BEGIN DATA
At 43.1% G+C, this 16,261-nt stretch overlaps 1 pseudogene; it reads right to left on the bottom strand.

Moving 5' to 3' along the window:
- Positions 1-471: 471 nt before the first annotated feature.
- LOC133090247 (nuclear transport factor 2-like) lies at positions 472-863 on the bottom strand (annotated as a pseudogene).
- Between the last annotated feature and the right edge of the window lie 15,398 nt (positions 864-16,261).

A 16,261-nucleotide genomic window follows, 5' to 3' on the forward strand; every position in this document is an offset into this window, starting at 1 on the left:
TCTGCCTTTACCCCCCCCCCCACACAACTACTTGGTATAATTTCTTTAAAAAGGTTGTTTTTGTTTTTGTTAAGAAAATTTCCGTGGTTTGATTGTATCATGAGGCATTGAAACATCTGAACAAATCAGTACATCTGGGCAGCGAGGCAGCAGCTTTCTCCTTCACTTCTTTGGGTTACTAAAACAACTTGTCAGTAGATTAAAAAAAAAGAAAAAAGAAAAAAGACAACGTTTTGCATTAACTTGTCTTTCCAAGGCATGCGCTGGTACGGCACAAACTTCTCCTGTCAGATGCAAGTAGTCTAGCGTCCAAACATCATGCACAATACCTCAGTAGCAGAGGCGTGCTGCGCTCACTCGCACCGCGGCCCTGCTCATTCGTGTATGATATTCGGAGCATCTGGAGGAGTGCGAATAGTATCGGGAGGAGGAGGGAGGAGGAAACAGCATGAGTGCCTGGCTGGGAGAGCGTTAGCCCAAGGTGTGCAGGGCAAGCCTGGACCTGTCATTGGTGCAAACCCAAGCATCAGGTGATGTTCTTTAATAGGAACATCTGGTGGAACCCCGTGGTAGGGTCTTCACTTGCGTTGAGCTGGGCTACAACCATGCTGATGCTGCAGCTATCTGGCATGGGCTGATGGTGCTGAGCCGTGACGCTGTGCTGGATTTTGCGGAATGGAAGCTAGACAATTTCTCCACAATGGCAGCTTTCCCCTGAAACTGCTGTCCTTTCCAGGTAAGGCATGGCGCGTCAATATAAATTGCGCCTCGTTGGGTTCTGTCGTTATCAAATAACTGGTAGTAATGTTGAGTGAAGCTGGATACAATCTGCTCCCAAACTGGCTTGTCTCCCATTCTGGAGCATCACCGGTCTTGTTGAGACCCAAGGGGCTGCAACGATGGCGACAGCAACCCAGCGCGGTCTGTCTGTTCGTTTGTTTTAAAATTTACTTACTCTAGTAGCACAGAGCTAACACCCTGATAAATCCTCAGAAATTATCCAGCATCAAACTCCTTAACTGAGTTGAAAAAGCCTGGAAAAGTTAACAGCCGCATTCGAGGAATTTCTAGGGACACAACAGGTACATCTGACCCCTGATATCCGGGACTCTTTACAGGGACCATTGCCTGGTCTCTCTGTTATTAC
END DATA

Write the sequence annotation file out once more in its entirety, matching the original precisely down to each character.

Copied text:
At 43.1% G+C, this 16,261-nt stretch overlaps 1 pseudogene; it reads right to left on the bottom strand.

Moving 5' to 3' along the window:
- Positions 1-471: 471 nt before the first annotated feature.
- LOC133090247 (nuclear transport factor 2-like) lies at positions 472-863 on the bottom strand (annotated as a pseudogene).
- Between the last annotated feature and the right edge of the window lie 15,398 nt (positions 864-16,261).

A 16,261-nucleotide genomic window follows, 5' to 3' on the forward strand; every position in this document is an offset into this window, starting at 1 on the left:
TCTGCCTTTACCCCCCCCCCCACACAACTACTTGGTATAATTTCTTTAAAAAGGTTGTTTTTGTTTTTGTTAAGAAAATTTCCGTGGTTTGATTGTATCATGAGGCATTGAAACATCTGAACAAATCAGTACATCTGGGCAGCGAGGCAGCAGCTTTCTCCTTCACTTCTTTGGGTTACTAAAACAACTTGTCAGTAGATTAAAAAAAAAGAAAAAAGAAAAAAGACAACGTTTTGCATTAACTTGTCTTTCCAAGGCATGCGCTGGTACGGCACAAACTTCTCCTGTCAGATGCAAGTAGTCTAGCGTCCAAACATCATGCACAATACCTCAGTAGCAGAGGCGTGCTGCGCTCACTCGCACCGCGGCCCTGCTCATTCGTGTATGATATTCGGAGCATCTGGAGGAGTGCGAATAGTATCGGGAGGAGGAGGGAGGAGGAAACAGCATGAGTGCCTGGCTGGGAGAGCGTTAGCCCAAGGTGTGCAGGGCAAGCCTGGACCTGTCATTGGTGCAAACCCAAGCATCAGGTGATGTTCTTTAATAGGAACATCTGGTGGAACCCCGTGGTAGGGTCTTCACTTGCGTTGAGCTGGGCTACAACCATGCTGATGCTGCAGCTATCTGGCATGGGCTGATGGTGCTGAGCCGTGACGCTGTGCTGGATTTTGCGGAATGGAAGCTAGACAATTTCTCCACAATGGCAGCTTTCCCCTGAAACTGCTGTCCTTTCCAGGTAAGGCATGGCGCGTCAATATAAATTGCGCCTCGTTGGGTTCTGTCGTTATCAAATAACTGGTAGTAATGTTGAGTGAAGCTGGATACAATCTGCTCCCAAACTGGCTTGTCTCCCATTCTGGAGCATCACCGGTCTTGTTGAGACCCAAGGGGCTGCAACGATGGCGACAGCAACCCAGCGCGGTCTGTCTGTTCGTTTGTTTTAAAATTTACTTACTCTAGTAGCACAGAGCTAACACCCTGATAAATCCTCAGAAATTATCCAGCATCAAACTCCTTAACTGAGTTGAAAAAGCCTGGAAAAGTTAACAGCCGCATTCGAGGAATTTCTAGGGACACAACAGGTACATCTGACCCCTGATATCCGGGACTCTTTACAGGGACCATTGCCTGGTCTCTCTGTTATTAC